The 19th Century Photographic Record of the Thylacine

Photography was invented in the early 19th century (c.1826), but by the turn of the next century it was still uncommon. It is thus no surprise that the 19th century photographic record of the thylacine is meagre. There are eleven known, surviving photos of thylacines or their remains: one living animal, one dead, five taxidermied, three skins, and one fur cap. While four further photos may still survive, and one hypothetical photo may have been taken.

Each photo is discussed, followed by a tentative list of publications that have subsequently reproduced the image. Doubtless this list will grow larger in the future as my research progresses.


1. The 1858 Frederick Frith Photo [hypothetical]

The Hobart Town Daily Mercury for 20 May 1858 carried the following piece:

"A NATIVE TIGER -The body of one of these nearly obsolete animals was forwarded on Monday to the Royal Society by Mr. C. S. Henty, M .H . A., having been shot by a settler at the westward. The animal is like almost all others in Tasmania, marsupial, having the pouch or purso so well known in the kangaroo and opossum species. It has a very formidable appearance, the month like that of the "devil," being large, and furnished with long and very strong teeth, as white as ívory, and the jaws extending far into the skull. The tiger is marked very beautifully on the sides and tail with yellow stripes on a mouse-coloured ground, and is about two feet and a half in height, and rather more than three feet in length. The animal has been forwarded to Mrs. Touch, of Brisbane-street, for the purpose of being properly prepared for a place in the Museum, and, in the mean time, Mr. Frith, the photographic artist, is engaged on a portrait, which will be ready for exhibition to-day." (p. 3)

This story was reprinted several times over the next two weeks without updating the status of the photo (Anonymous, 1858b,c,d). Thus it may never have actually been taken. Although it seems quite likely that it was, as it would take a significant change of plans or a problem to arise for it not to have been. Contingencies for which we have no evidence.


Identity of photographer

Mr. Frith is Frederick Frith, painter and photographer (Tozer, 2018).


Whereabouts of the original

I contacted his grandson, Noel Tozer, on 30 April 2019 and was informed by him that I was the second person to contact him because of the newspaper article. The first was a lady from eastern Australia (possibly Sydney) who had contacted him 5 years previously about the possible existence of the photo. As a result of her enquiry, he searched several of Tasmania's archives for the hypothetical photo as part of the research for his book "Snips & Snaps" but was unsuccessful (Tozer, 2018:124). He then agreed to make a second attempt to track down the photo for me, but as I never heard back from him I assume nothing was found.


Reproductions: [None known. See (Tozer, 2018:124)]


2. The 1862 London Exhibition Photo (Dianna Scott discovery)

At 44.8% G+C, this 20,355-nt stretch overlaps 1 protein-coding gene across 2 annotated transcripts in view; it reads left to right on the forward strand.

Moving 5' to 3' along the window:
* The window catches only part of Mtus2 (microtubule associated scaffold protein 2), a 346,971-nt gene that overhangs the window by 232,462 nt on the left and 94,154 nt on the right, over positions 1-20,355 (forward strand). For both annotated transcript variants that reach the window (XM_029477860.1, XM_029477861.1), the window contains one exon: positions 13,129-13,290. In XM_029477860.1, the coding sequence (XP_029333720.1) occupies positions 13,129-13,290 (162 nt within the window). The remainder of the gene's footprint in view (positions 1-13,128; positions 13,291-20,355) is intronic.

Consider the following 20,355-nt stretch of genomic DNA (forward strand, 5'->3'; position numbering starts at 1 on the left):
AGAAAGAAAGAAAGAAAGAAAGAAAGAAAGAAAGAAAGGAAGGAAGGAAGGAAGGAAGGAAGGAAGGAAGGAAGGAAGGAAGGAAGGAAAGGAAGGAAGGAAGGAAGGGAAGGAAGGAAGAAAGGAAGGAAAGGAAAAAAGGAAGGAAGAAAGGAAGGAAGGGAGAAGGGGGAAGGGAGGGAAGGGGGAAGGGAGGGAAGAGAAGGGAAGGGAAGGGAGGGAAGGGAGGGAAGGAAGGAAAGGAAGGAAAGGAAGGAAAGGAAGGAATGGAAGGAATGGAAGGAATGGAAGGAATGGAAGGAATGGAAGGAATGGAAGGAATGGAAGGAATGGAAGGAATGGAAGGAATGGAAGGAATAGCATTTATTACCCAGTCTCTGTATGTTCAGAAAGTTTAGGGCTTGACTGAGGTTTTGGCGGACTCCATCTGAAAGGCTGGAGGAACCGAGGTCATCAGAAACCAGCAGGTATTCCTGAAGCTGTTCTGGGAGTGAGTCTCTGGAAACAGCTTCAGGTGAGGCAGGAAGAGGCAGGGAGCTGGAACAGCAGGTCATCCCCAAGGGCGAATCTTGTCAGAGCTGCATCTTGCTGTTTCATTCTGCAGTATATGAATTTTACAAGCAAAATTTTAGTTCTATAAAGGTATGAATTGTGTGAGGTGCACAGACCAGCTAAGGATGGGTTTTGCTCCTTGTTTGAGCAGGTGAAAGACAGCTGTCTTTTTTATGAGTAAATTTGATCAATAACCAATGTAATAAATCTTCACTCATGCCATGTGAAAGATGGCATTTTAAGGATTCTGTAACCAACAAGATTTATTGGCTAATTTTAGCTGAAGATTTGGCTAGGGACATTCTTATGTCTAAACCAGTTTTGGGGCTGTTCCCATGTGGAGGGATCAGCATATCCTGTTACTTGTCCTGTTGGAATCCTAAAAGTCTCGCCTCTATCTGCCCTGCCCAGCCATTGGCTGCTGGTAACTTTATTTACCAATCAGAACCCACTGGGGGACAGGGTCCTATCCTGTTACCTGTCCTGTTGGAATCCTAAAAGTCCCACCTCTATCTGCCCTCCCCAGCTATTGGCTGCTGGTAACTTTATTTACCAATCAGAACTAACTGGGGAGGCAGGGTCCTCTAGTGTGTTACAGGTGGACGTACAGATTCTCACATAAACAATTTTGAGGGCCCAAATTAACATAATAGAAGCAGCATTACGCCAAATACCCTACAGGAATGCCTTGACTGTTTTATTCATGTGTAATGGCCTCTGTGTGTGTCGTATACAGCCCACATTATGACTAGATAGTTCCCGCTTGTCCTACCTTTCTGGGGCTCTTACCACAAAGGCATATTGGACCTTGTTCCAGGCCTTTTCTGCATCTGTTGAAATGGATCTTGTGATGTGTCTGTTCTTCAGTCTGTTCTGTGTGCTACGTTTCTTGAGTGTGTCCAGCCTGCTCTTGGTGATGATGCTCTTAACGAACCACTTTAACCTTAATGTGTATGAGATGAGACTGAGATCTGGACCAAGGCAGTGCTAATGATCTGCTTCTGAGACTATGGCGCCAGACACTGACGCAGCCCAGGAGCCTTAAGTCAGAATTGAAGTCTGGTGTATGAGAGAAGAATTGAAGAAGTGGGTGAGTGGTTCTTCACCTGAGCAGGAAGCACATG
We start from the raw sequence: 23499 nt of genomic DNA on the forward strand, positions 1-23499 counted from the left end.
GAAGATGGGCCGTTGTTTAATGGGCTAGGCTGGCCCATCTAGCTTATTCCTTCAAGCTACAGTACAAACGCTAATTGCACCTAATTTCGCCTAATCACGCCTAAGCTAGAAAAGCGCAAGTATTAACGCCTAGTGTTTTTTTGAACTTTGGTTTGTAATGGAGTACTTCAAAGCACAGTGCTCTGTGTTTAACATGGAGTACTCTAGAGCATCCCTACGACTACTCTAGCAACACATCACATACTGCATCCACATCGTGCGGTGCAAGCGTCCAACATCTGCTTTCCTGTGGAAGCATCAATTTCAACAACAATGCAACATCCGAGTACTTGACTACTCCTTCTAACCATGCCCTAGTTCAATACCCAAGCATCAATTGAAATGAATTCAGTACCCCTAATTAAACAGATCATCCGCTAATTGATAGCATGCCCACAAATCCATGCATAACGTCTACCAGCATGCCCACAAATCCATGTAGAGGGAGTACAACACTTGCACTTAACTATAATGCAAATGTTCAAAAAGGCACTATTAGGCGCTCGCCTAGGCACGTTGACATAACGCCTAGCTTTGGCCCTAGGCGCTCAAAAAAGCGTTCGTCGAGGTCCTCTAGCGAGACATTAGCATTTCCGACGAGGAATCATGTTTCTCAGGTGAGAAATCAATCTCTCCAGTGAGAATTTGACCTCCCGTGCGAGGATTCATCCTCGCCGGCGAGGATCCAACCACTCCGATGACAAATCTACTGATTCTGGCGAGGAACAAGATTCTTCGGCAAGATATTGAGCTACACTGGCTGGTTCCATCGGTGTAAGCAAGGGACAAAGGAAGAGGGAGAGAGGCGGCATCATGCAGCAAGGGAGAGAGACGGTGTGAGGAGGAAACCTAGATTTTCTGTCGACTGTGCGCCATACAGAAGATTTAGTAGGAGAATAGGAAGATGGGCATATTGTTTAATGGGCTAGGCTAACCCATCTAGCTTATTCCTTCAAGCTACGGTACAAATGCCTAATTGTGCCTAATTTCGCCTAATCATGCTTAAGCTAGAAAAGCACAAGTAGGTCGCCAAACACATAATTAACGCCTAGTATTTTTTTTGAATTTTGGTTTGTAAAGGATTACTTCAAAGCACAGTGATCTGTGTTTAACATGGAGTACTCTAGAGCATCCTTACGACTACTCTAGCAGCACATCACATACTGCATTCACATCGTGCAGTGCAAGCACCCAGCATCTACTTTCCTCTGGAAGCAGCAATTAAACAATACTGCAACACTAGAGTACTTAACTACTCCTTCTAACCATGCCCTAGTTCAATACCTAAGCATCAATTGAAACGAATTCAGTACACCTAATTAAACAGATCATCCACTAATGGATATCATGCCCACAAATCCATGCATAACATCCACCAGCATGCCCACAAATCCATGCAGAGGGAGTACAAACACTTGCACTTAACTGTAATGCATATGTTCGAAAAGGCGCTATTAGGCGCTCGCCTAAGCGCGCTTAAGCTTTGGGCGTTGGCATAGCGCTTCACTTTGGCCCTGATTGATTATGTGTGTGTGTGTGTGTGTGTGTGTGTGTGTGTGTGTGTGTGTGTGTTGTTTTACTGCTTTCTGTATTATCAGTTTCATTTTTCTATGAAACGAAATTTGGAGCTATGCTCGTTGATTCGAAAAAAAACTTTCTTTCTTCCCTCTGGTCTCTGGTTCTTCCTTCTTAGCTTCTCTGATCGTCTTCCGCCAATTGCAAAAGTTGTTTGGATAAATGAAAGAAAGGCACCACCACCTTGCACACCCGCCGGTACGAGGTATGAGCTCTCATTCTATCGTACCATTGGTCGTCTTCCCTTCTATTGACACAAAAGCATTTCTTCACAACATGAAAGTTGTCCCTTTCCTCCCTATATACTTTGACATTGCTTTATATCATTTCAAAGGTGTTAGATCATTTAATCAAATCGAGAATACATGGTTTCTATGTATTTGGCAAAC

A close up of the relevant portion of the photo (slightly to the right of the upright whale jawbone):


Prior to the discovery of (the significance of) this photo in early September 2020 (and the subsequent finding of No. 3 as a result of the lead provided by this photo) the earliest known photo of a thylacine, alive or dead, was the Frank Haes photo at London Zoo from 1864 (see No. 5 below). What is most remarkable about this discovery is that the skin is not visible unless you zoom in considerably when the only indication that the photo may be of interest is the "Tasmania" sign, which makes its discovery by the eagle-eyed Dianna Scott truly incredible.

An earlier newspaper article (Anonymous, 1861) describes the contents of the Tasmanian portion of the exhibition, which also included a taxidermied specimen and so it is possible that this latter specimen was also photographed. However, I have not been able to find any photo that depicts it yet.


Identity of photographer

Unknown. The State Library of Victoria simply states: "London Stereoscopic & Photographic Company, photographer" (source)



Whereabouts of the original

The photo is housed in the La Trobe Picture Collection, State Library of Victoria (Sweet, 1997)


Reproductions: Sweet, 1997


3. The 1862 London Exhibition Photo (Michael Ryan discovery)


Front view of the stereograph:

Rear view of the stereograph:



This photo was discovered by Michael Ryan in early September 2020, after Dianna Scott's discovery of photo No. 2 above lead him to search for further possible photos showing the skin.


Identity of photographer

The photographer is unknown.


Whereabouts of the original

Museums Victoria collection (online).


Reproductions: [None known]


4. The 1862 London Exhibition Photo (Jasper Hulshoff Pol discovery)


Front view of the stereograph:



A close up of the relevant portion of the photo (slightly to the right of the upright whale jawbone):



This photo was discovered by artist Jasper Hulshoff Pol in mid-May 2024, who kindly notified me of the find (Jasper Hulshoff Pol, pers. comm. 15 May 2024).


Identity of photographer

The photographer is unknown.


Whereabouts of the original

It is unknown whether the original stereoview survives.


Reproductions: [None known]


5. The 1864 Frank Haes Photo

[The images can be viewed in (Sleightholme et al., 2016)]